The fairy pieces I introduce today are less known and not so often used. One reason might be that they are not so flexible and effective on a regular 8x8 board. To exploit their full potential, bigger boards are required. Again, they belong to the family of the leapers: dromedary, antelope, ibis, and flamingo.

Especially the dromedary is quite restricted in its mobility. Compare the following diagrams. On a 8x8 board, it can only go to nine squares no matter where a dromedary is put initially. Using a 10x10 board instead increases the choices just marginally. In that case, there are at most 16 squares available.

Dromedary (DR): (0,3)-leaper

Mobility of dromedaries on a 10x10 board. All potential destination squares after an arbitrary number of moves are marked respectively.

The ibis can only make monochromatic moves, but it can reach all 32 black or white squares of the 8x8 board. It would require an 11x11 board to show an ibis wheel.

Ibis (IB): (1,5)-leaper

The flamingo has a similar flaw when being used on an 8x8 board, for it is only moveable outside the area c3-c6-f6-f3. Finally, there is the antelope which is the most flexible piece of today's quartet.

Flamingo (FL): (1,6)-leaper

Antelope (AN): (3,4)-leaper

After this short but surely sufficient introduction it's time for some compositions where those fairy pieces are used.

  1Theodor Steudel  
feenschach 12/2005
Dromedary h7

  2Erich Bartel  
Ideal-Mate Review 01-03/1999
Ibis d3

  3Gabriel Nedeianu  
feenschach 12/2004
Flamingo h7

  4Erich Bartel  
Problem Paradise 1998
Antelope h1

11. - e4 2. DRh4! (2. DRe7?) e5 3. Kh7 e6 4. Kh8 e7 5. DRh7 e8=DR#
21. IBe8 g8=IB 2. IBf3 IB×f3 =
1. IBc8 g8=B 2. IBb3 B×b3 =
31. Kg2 FLb6 2. Kf3 FLh5 3. Ke4 FLb4 4. Kd5 FLh3 5. Kc6 FLb2 6. Kb7 FLh1 7. Ka8 Ka6 8. Rb8 FLg7#
41. ANe5 2. ANb1 3. AN×f4 4. ANxb7 5. AN×e3 6. ANh7 7. ANd4 8. ANh1 =
1. K×c2 2. Kd3 3. Ke4 4. K×f4 5. K×e3 6. Kd4 7. Kc5 8. Kb6 =
Antelope star with eight spikes. Either only king moves or only antelope moves.

By now, I've presented quite a bunch of animals. Each of the selected problems have been lightweight examples to concentrate on just one special piece. Now we might feel a little bit more courageous. How about combining several of those fairy pieces in one composition? Look at the last diagram for today — it shows seven different fairy pieces! That takes lots of different rotated pieces, of course.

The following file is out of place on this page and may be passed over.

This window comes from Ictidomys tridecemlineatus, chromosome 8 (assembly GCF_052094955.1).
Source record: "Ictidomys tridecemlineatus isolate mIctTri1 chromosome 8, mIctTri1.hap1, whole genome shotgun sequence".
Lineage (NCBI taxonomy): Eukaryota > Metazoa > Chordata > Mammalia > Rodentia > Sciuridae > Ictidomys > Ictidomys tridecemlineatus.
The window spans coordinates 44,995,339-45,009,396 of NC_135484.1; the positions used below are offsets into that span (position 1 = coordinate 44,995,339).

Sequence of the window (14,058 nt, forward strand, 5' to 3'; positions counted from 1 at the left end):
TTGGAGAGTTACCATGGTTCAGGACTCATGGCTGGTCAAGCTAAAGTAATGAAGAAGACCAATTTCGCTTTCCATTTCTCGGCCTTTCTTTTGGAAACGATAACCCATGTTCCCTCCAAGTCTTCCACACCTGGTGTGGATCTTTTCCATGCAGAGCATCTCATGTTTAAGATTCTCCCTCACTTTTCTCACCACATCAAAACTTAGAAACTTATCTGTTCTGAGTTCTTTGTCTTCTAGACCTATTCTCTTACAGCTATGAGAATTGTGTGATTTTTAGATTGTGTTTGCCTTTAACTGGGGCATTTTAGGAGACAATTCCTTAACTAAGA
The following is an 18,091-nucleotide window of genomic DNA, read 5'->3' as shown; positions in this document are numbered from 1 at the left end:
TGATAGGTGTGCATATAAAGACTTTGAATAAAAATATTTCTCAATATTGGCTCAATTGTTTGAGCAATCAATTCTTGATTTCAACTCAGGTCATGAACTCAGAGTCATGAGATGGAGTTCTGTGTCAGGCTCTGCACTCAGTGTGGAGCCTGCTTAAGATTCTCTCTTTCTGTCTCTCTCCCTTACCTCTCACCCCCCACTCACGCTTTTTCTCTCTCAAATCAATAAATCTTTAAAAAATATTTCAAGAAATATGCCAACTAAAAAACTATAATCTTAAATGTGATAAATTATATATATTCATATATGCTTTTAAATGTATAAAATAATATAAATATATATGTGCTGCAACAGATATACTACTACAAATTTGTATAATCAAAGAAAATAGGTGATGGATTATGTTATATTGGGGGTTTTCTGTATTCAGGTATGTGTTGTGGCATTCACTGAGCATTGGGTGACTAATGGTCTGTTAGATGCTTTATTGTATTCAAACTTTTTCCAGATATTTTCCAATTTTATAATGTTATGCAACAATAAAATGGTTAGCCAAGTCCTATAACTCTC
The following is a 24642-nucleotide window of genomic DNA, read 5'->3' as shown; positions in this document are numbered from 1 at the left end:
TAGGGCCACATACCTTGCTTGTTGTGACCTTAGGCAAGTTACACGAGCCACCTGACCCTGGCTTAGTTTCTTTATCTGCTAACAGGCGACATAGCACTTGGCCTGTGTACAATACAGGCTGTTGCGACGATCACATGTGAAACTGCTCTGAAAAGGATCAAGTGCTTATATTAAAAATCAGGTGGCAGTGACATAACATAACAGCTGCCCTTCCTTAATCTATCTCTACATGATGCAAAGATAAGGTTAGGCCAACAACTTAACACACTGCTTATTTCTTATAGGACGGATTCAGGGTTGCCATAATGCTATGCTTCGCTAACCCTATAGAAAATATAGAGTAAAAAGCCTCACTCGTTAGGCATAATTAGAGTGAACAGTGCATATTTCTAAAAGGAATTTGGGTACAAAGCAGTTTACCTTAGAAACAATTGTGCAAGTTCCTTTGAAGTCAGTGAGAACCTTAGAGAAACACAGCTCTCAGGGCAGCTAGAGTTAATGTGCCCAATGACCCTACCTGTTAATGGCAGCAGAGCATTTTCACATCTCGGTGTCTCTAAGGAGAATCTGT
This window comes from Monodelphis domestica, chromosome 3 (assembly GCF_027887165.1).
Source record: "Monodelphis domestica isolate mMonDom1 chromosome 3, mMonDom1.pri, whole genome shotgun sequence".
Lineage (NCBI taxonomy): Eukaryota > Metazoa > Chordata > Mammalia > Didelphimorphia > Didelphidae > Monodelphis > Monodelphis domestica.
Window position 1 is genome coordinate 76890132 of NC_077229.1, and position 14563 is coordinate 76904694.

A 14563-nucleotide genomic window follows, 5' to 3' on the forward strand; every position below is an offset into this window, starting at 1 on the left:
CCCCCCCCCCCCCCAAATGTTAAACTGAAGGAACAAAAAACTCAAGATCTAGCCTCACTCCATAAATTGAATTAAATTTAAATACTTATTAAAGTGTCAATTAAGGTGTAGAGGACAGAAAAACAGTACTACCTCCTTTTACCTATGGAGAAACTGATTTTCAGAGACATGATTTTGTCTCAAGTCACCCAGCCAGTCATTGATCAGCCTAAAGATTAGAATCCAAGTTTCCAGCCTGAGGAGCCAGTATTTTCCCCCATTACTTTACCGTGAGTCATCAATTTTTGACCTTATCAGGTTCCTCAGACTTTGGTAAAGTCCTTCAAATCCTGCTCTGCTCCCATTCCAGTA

Krassimir A. Gandev
feenschach 07/1971
Zebra a1,h6
Nightrider a4, b2
Flamingo a8
Ibis c6
Giraffe d6
Camel f6
Grasshopper h7
    We get to see a Super-Allumwandlung:

1. g1=Q 2. Qg4 3. Qe6 Nc3#
1. g1=R 2. Rxg5 3. Re5 Sf4#
1. g1=B 2. Bh2 3. Be5 Se7#
1. g1=S 2. Se2 3. Sd4 e4#
1. g1=G 2. Gxg6 3. Ke5 Rb5#
1. g1=N 2. Ne2 3. Nxc6 Rb5#
1. g1=Z 2. Ze4 3. Zc7 Gb7#
1. g1=CA 2. CAf4 3. CAe7 Gd7#
1. g1=FL 2. FLxh7 3. FLb8 axb8=Z#
1. g1=IB 2. IBxh6 3. Ke4 Nc3#
1. g1=GI 2. GIc2 3. GIxd6 Nf4#

11 November 2011

The Camel and the Grasshopper

We have a special date — and I present a special chess problem. Its author is the Slovak problemist Bedrich Formánek who is well-known for his humorous chess compositions.

Bedrich Formánek
SV CSTV C, 1966
3rd Prize

Let's have a look at the diagram. We know the position has to be legal. So, we ask ourselves what Black's last move was. Obviously, it must have been the move Kg6-/xh5. Consequently, the king on g6 had been in check by the white bishop d3. Now, we reach the crucial point: How did that bishop give a check? Maybe, you didn't realize — but I already gave you some hints!

Yes, the bishop could not give the check directly by moving to d3. It needed the help from another piece. That assistant gave a discovered check by moving to h5 and was then captured by the black king. I can imagine your objection "There is no piece that can accomplish this?!". Yes, you're right — partially. Let me add one word to that statement. There is no orthodox unit that can perform the desired task.

Think about the situation with the black king on g6, once more. What requirements are there for the discovered check? We need a white piece which moved from either e4 or f5 to h5 where it was taken by the black king. Do you know any piece which is capable of doing so? I know you do! A grasshopper (G) can go from f5 to h5. Additionally, we have the camel (CA) that can leap from e4 to h5.

Two remarks: 1. There might be other choices, as well. However, camel and grasshopper are the obvious, since best known, appropriate units. 2. Sure, they are fairy pieces. But you've been alerted with my introductory words, right?